BRADY, NICHOLAS (1659-1726), Anglican divine and poet, was born at Bandon, Co. Cork, on the 28th of October 1659. He received his education at Westminster school, and at Christ Church, Oxford; but he graduated at Trinity College, Dublin. He took orders, and in 1688 was made a prebendary of Cork. He was a zealous promoter of the Revolution and suffered in consequence. When the troubles broke out in Ireland in 1690, Brady, by his influence, thrice prevented the burning of the town of Bandon, after James II. had given orders for its destruction; and the same year he was employed by the people of Bandon to lay their grievances before the English parliament. He soon afterwards settled in London, where he obtained various preferments. At the time of his death, on the 20th of May 1726, he held the livings of Clapham and Richmond. Brady's best-known work is his metrical version of the Psalms, in which Nahum Tate collaborated with him. It was licensed in 1696, and largely ousted the old version of T. Sternhold and J. Hopkins. He also translated Virgil's Aeneid, and wrote several smaller poems and dramas, as well as sermons.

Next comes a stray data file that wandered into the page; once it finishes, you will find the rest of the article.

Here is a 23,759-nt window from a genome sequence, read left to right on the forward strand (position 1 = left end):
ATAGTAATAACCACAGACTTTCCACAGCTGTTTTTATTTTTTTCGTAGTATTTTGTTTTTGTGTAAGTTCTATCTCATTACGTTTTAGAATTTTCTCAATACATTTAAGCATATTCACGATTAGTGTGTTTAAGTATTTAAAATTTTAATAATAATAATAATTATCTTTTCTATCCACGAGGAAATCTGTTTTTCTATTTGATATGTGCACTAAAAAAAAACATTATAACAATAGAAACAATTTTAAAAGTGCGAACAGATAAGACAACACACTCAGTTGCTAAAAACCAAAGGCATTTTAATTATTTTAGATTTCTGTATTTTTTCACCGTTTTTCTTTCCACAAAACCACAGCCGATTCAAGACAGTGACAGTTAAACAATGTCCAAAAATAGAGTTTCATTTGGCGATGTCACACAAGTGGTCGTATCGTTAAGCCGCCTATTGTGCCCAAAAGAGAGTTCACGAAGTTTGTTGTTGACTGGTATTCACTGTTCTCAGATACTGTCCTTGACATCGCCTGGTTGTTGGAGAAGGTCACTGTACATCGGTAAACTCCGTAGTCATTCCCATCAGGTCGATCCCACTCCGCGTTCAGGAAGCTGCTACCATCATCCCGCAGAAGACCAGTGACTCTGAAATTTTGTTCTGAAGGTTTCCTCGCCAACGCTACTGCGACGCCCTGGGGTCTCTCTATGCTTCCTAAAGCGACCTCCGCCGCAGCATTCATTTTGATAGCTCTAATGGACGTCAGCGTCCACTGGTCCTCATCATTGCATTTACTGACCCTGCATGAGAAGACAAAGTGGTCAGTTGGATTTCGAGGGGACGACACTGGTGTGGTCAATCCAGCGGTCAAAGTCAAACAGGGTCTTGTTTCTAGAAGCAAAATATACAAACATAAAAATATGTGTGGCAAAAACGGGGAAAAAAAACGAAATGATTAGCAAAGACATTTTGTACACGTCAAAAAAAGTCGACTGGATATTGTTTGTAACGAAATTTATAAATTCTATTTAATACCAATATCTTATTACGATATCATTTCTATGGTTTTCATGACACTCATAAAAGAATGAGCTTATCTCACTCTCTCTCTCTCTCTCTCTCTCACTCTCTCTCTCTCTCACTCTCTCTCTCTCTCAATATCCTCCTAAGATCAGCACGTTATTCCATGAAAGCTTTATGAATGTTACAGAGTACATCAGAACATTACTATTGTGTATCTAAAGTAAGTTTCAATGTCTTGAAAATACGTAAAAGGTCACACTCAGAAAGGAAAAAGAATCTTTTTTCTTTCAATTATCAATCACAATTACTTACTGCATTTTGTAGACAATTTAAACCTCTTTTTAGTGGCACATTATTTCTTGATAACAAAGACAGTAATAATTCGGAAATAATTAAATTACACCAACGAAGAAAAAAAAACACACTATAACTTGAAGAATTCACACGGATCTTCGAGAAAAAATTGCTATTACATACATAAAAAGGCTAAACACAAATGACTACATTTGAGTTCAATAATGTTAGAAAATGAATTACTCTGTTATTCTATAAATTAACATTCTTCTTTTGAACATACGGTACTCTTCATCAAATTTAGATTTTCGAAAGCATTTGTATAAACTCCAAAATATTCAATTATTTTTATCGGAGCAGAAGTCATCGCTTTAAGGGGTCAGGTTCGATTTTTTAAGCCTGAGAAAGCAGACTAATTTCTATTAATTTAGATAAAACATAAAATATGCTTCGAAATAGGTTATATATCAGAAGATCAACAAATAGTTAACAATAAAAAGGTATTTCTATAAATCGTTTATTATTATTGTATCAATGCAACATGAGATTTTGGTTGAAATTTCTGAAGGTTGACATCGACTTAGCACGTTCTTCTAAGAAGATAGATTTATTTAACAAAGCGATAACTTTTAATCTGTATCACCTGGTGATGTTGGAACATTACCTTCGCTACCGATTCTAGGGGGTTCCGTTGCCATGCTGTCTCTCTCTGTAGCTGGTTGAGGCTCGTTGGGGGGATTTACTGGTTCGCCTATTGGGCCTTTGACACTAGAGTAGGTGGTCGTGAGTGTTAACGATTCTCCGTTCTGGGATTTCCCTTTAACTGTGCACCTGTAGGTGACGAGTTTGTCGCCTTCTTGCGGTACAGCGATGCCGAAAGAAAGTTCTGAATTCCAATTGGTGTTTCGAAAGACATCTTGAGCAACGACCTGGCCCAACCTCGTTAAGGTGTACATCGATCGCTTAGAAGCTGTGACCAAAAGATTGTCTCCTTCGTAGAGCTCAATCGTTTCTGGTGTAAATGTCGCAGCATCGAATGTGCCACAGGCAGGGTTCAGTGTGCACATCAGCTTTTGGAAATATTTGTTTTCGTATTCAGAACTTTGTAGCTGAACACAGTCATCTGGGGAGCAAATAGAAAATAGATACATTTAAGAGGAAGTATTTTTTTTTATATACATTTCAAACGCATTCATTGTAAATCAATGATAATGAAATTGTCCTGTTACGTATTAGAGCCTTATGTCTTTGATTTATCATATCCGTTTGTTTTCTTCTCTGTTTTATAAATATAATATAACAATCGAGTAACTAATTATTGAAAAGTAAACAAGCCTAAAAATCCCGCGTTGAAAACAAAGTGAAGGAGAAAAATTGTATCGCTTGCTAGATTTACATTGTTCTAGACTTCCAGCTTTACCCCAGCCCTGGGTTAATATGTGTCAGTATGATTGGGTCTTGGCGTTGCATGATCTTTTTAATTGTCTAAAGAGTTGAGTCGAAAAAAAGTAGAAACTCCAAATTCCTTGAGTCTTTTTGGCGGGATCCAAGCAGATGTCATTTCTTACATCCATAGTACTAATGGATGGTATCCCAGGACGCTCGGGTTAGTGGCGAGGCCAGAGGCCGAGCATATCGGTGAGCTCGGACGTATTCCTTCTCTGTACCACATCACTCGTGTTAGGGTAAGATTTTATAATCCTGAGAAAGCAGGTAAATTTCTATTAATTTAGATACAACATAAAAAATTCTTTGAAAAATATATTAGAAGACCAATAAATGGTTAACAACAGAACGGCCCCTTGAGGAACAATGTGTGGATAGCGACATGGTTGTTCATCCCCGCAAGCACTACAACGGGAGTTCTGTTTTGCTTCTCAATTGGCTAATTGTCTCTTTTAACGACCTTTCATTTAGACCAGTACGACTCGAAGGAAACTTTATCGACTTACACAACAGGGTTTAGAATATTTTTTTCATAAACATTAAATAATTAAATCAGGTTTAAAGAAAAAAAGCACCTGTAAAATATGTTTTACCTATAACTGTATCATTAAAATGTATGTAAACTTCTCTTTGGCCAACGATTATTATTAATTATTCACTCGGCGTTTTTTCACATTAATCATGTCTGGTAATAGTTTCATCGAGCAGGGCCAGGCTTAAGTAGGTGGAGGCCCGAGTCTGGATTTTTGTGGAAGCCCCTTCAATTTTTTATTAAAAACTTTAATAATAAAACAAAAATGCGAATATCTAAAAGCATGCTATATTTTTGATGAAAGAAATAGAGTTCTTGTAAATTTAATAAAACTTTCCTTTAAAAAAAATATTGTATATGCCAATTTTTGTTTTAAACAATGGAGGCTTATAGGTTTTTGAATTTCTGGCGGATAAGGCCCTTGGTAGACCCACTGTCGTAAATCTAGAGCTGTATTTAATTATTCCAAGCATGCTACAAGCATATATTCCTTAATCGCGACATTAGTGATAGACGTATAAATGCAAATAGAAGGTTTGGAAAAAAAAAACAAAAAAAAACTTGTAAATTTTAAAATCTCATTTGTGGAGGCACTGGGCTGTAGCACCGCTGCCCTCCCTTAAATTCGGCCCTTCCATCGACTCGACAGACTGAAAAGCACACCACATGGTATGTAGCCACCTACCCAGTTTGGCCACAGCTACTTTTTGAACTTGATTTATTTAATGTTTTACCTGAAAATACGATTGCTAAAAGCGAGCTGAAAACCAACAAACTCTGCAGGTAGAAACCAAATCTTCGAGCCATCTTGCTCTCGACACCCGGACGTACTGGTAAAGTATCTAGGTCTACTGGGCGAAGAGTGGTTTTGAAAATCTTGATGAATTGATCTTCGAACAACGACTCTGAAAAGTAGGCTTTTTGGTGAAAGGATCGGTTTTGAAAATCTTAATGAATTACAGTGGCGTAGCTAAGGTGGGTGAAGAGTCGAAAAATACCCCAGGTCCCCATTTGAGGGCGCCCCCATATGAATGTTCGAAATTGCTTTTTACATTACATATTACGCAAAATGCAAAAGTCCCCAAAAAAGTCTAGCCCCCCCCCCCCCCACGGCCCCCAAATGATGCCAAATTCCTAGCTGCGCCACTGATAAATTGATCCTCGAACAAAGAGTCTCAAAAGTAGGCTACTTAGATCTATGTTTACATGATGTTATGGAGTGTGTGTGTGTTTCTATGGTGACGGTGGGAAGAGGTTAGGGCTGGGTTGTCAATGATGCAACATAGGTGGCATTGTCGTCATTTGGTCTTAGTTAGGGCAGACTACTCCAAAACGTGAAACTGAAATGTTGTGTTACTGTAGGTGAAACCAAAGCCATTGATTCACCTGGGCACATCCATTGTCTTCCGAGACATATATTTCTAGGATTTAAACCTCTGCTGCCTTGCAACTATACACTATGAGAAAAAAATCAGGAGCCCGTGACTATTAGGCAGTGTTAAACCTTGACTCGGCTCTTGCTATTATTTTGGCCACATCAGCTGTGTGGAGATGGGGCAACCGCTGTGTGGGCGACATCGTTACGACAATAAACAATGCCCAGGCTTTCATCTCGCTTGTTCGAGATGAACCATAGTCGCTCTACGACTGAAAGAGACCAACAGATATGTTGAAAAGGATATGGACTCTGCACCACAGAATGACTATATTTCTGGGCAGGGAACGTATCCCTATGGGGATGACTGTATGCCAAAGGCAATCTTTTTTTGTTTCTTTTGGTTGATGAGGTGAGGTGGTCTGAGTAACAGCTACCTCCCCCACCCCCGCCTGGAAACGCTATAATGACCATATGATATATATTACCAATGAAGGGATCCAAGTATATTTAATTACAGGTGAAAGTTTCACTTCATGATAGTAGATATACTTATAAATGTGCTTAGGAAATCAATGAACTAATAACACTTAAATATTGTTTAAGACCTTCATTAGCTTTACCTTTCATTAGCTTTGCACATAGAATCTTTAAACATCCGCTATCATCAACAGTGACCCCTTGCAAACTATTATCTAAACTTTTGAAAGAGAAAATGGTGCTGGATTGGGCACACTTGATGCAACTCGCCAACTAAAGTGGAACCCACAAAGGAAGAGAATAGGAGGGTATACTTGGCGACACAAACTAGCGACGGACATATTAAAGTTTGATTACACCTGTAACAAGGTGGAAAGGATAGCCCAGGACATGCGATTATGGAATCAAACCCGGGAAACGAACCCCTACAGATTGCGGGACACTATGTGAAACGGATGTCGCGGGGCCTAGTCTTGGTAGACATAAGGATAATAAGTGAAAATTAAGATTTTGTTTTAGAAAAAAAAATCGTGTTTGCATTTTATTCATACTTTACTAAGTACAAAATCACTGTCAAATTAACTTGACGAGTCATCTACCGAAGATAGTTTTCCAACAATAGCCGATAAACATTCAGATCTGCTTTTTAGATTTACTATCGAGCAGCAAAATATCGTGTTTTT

Note - this article incorporates content from Encyclopaedia Britannica, Eleventh Edition, (1910-1911)